I've been real quiet around here lately. Long story as short as I can keep it, I was on vacation last week -- a much needed vacation. I spent part of it with my family in New Hampshire, the first visit I've paid them in four and a half years. And I used that occasion to get serious about giving up drinking, or at least trying to. It got a little choppy at times, but overall, it was a very good visit, and I've not only managed to stay sober, my stress and anxiety levels have dropped considerably, what I thought was nerve damage in certain parts of my body has almost entirely vanished, my blood pressure is normal even though I've stopped taking the medicine for it, and I've gained some weight back (I was down to 179 at one point -- not exactly normal for someone who stands about 6'2") -- and this is only Day Eleven for me. I started feeling better than I've felt in months fast. By my standards, anyway.

The one big problem for me now is getting enough sleep at night. If I can get five hours of sleep, I know I'll be okay for the day -- six seems to be optimal for me. But lately I'm lucky if I get four. I found out that this is common among recovering alcoholics. It could take several months to reestablish a somewhat normal sleeping pattern, perhaps a year or more. That doesn't bother me, though; the last few weeks I was drinking, I was hardly sleeping at all. The situation is slowly improving, and though I've yet to get back into AA meetings, I find the "one day at a time" aspect of AA to be quite helpful. The same goes for the serenity prayer -- and I'm still a bit of an agnostic. But what's the alternative? Cirrhosis of the liver? Chronic pancreatitis? Cancer of the everything?

Fuck all that noise, I'll take the insomnia. Speaking of noise... My doctor told me that I would likely experience visual hallucinations as a consequence of alcohol withdrawal, and I know that that's also common among people who try to quit drinking. But I tried quitting more than a dozen times in the past year before I went to New Hampshire, and what I kept getting were auditory hallucinations. They were kind of strong at times, too. They were easy to pick out though: if you think you hear something unusual, but you can't tell which direction it's coming from, then it's all in your head. Once I figured that out, I just began to ignore them. They've virtually disappeared since then.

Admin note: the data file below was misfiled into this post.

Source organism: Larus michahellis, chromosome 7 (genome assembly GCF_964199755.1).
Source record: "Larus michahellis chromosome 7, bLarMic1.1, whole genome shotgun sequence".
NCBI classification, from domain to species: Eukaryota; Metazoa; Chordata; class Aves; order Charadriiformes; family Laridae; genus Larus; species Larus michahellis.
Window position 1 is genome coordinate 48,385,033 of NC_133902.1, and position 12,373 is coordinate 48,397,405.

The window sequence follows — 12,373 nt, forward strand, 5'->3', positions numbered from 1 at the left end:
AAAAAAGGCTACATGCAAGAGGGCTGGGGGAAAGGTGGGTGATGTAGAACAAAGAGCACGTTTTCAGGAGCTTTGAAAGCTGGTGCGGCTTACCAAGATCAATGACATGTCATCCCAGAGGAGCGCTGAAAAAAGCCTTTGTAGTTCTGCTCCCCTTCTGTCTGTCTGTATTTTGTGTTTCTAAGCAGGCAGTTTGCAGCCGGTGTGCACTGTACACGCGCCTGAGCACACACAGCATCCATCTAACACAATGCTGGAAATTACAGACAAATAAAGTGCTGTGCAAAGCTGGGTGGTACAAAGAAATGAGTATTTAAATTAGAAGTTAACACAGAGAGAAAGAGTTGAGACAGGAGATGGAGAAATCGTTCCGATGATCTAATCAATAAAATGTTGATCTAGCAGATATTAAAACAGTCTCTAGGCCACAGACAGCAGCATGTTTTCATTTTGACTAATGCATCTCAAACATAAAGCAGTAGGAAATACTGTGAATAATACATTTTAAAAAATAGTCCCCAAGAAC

So I'm doing much better now, and in a very short time. Aside from the chronic insomnia, nearly all the problems I was having, mental, physical, or otherwise, seem to have resolved themselves -- and all I had to do was lay off the alcohol.

But there's one thing I can't get over. I drank for fourteen years before I quit for a spell last year. Then I started up again, drinking for one more year. The first fourteen years, I don't have any real regrets over -- lots of people drink too much for too long, regardless of the consequences. This last year, though -- I feel like I just threw it all away, and for nothing but sheer stupidity. Last month, I came close to losing my job because of my drinking. I've been beating myself up over that ever since. It's not something I've wanted to talk about, though I've done so with others.

It's not so much the realization of just how extensive my drinking problem was, and is. It's knowing how casually I had been courting self-destruction during the last twelve months, and knowing on some level not far below the surface that I was doing so. Sigmund Freud wrote of life, and pretty much all of human history, being a constant struggle between two forces which he called Eros and Thanatos -- love and death, respectively, or the instinct to preserve life versus the impulse to destroy it. For all his shortcomings as a psychoanalyst, he got that much right. The struggle is most obvious and lurid during wartime between two or more factions. But it functions in isolation as well, such between a drinker and the bottle that has gradually isolated him from those around him in ways he can sense but can't identify.

And when you've always been a bit of a loner in the first place, like me, the isolation was already in place. Isolation was a normal part of the landscape to me -- the drinking just reinforced it, and it wasn't until last month that I finally started sensing just how abnormal it was. It took a whole year wrenched out of my life to see it for exactly what it was: a courtship with self-destruction.

The good news is, I've stopped drinking, and this time, it's working. I don't dare say I'll never consume alcohol again -- I said that last year, and I got burned badly. I just don't want to touch the stuff now.

And with any luck, I may not ever touch it again. One day at a time. There just ain't no other way to do this...